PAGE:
5 tips for a successful French property rental investment


There are many different types of overseas property investors and when investing in French property for rental purposes it is very important that a buyer figures out what type of investor they are.

Is the property entirely for investment? Will you want to stay in the property from time to time throughout the year? What will your strategy be longterm? Perhaps you will retire there, maybe you’ll sell.

A one or two bedroom apartment in central Paris will rent very well, but it’s not the sort of property most people would look forward to retiring to. On the other hand, a farmhouse in rural Bordeaux might be perfect for one’s later years, but then it will not offer the same assurances over rental income.

With French property, the other thing to consider at the start is taxation. Only with new-build property can you enjoy significant tax advantages. An example here would be the Residence de Tourisme model where an owner can enjoy a 20% tax rebate over 20 years if they agree to let a management company let out their property.

Of course, a management company would only do this on a property in a highly touristic location (less rural Bordeaux, more Alps & Paris). The decision cycle continues.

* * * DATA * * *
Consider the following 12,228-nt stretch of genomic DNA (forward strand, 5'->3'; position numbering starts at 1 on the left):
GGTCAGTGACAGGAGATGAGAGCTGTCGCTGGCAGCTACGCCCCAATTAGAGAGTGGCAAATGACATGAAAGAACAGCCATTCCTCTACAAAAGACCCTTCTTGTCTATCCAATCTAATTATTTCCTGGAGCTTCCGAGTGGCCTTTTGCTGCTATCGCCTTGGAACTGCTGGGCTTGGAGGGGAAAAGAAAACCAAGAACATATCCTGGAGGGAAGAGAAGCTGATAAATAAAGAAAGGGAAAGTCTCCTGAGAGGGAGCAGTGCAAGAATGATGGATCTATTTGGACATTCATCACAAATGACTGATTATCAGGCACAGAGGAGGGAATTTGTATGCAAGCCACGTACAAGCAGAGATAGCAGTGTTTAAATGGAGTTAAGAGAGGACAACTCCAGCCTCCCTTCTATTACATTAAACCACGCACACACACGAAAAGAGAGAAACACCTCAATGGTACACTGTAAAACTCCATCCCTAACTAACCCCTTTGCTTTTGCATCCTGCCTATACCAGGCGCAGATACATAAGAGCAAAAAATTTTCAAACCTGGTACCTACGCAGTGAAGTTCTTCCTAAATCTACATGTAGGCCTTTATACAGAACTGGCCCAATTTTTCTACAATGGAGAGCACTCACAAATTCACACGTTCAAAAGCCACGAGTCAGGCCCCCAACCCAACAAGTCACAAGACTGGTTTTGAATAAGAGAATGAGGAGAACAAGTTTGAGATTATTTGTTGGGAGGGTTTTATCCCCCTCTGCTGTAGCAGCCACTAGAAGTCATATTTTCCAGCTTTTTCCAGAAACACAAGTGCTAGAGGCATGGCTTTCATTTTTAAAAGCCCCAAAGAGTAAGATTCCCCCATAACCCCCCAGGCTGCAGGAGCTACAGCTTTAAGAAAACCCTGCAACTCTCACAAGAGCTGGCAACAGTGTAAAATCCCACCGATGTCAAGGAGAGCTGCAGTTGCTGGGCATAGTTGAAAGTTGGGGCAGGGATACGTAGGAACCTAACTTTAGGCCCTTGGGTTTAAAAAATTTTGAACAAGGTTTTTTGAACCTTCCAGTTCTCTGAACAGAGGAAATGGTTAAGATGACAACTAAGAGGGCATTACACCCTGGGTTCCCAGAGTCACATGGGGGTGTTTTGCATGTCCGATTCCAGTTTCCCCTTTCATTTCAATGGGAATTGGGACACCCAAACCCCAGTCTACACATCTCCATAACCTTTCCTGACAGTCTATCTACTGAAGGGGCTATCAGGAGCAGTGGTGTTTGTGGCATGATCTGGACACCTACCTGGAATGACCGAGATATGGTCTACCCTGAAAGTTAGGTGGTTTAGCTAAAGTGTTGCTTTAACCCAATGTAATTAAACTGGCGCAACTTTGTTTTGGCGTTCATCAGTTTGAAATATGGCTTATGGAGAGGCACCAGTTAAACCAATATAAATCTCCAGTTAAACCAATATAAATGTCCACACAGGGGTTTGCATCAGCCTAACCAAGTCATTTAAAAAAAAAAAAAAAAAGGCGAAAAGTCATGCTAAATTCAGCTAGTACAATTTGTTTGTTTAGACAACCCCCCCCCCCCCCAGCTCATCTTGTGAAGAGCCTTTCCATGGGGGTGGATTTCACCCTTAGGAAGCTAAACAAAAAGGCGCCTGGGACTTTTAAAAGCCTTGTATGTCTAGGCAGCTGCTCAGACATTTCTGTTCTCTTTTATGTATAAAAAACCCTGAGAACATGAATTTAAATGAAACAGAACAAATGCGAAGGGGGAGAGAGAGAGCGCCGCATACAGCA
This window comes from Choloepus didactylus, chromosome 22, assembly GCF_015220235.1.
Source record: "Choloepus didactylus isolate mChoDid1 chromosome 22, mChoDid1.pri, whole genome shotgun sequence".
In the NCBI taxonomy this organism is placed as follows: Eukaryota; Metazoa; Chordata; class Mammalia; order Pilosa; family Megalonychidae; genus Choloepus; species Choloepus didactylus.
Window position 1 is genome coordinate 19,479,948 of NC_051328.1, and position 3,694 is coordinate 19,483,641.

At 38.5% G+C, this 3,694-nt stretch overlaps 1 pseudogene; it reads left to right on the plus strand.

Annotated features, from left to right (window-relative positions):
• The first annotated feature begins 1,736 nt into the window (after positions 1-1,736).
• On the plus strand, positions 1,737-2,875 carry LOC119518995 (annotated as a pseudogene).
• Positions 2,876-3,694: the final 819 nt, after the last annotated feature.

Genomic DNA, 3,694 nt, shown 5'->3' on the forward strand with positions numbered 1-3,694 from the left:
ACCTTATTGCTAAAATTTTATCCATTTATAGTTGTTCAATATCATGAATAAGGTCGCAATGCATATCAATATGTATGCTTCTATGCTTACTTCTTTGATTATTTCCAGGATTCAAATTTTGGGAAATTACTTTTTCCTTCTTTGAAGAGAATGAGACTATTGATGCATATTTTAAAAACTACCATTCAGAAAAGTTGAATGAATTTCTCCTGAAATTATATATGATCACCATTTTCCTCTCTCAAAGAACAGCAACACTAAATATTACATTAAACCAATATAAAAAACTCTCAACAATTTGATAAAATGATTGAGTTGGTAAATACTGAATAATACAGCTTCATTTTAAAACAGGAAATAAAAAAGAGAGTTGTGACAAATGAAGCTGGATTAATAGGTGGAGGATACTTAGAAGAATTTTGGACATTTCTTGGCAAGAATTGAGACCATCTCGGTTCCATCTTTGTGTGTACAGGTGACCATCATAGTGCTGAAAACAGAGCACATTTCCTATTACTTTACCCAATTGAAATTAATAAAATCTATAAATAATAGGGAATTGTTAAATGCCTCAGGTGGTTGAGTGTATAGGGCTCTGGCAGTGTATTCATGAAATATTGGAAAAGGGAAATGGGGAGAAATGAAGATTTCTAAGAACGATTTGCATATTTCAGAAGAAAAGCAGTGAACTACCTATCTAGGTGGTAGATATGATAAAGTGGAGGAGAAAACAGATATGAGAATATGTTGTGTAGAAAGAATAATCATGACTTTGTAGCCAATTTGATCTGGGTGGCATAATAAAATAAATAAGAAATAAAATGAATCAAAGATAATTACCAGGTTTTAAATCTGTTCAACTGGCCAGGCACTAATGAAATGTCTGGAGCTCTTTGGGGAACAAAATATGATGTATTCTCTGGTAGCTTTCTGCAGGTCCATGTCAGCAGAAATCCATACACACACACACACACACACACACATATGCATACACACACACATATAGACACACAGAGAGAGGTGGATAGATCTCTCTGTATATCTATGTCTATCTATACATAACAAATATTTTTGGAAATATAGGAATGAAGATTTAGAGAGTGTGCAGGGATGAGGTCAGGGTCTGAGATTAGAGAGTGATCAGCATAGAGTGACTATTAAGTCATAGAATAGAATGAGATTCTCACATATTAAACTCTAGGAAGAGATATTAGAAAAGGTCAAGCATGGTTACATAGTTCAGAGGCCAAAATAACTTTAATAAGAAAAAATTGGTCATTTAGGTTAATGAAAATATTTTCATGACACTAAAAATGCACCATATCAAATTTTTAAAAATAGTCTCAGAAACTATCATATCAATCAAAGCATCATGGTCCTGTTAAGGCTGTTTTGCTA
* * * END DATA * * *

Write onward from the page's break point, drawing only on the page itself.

The golden rule. As with all types of property investment, the investor must find an area with sustainable rental demand, which will be strong enough to withstand any economic disruption.

Looking at it this way (and discounting commercial property) rental investments largely fall into two categories, lifestyle and tourism. A lifestyle investment would be a small apartment in Paris, close to transport link and amenities, perfect for young professionals. The tourism play would be in the Alps of the South, in a location close to slopes or beaches.


The age of the property, its current condition and reports on previous maintenance are all examples of key aspects should be considered by the investor before purchasing. An apartment within a Period Haussmannian style property (stone façade, wrought iron Juliet balconies) will have strong resale potential, but if the building has been poorly maintained it could easily work out badly for the investor.


Just as with everywhere else, local lettings agents will know where the market is at and be able to provide you with your achievable returns. Yet this doesn’t mean that you can’t do your own research.

MeilleursAgents.com and INSEE both provide details on property rental and Adil (housing information department) can also help individuals calculate the rent of property in certain areas.


Just as we mentioned at the start, the resale strategy must be inline with your overall expectations of the property. More than anything else, an investor must be confident that they will be able to sell the property on relatively easily when the time comes.